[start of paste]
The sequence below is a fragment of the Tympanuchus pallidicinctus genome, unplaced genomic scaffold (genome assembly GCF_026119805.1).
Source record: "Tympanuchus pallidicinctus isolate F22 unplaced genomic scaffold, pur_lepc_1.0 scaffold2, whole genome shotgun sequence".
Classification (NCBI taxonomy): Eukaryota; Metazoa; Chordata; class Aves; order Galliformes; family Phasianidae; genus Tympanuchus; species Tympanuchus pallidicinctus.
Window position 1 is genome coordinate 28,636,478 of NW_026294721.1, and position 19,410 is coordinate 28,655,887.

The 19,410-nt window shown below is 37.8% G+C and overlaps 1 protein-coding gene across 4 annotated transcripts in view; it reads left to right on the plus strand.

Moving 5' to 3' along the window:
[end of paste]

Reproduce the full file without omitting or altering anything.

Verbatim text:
The sequence below is a fragment of the Tympanuchus pallidicinctus genome, unplaced genomic scaffold (genome assembly GCF_026119805.1).
Source record: "Tympanuchus pallidicinctus isolate F22 unplaced genomic scaffold, pur_lepc_1.0 scaffold2, whole genome shotgun sequence".
Classification (NCBI taxonomy): Eukaryota; Metazoa; Chordata; class Aves; order Galliformes; family Phasianidae; genus Tympanuchus; species Tympanuchus pallidicinctus.
Window position 1 is genome coordinate 28,636,478 of NW_026294721.1, and position 19,410 is coordinate 28,655,887.

The 19,410-nt window shown below is 37.8% G+C and overlaps 1 protein-coding gene across 4 annotated transcripts in view; it reads left to right on the plus strand.

Moving 5' to 3' along the window: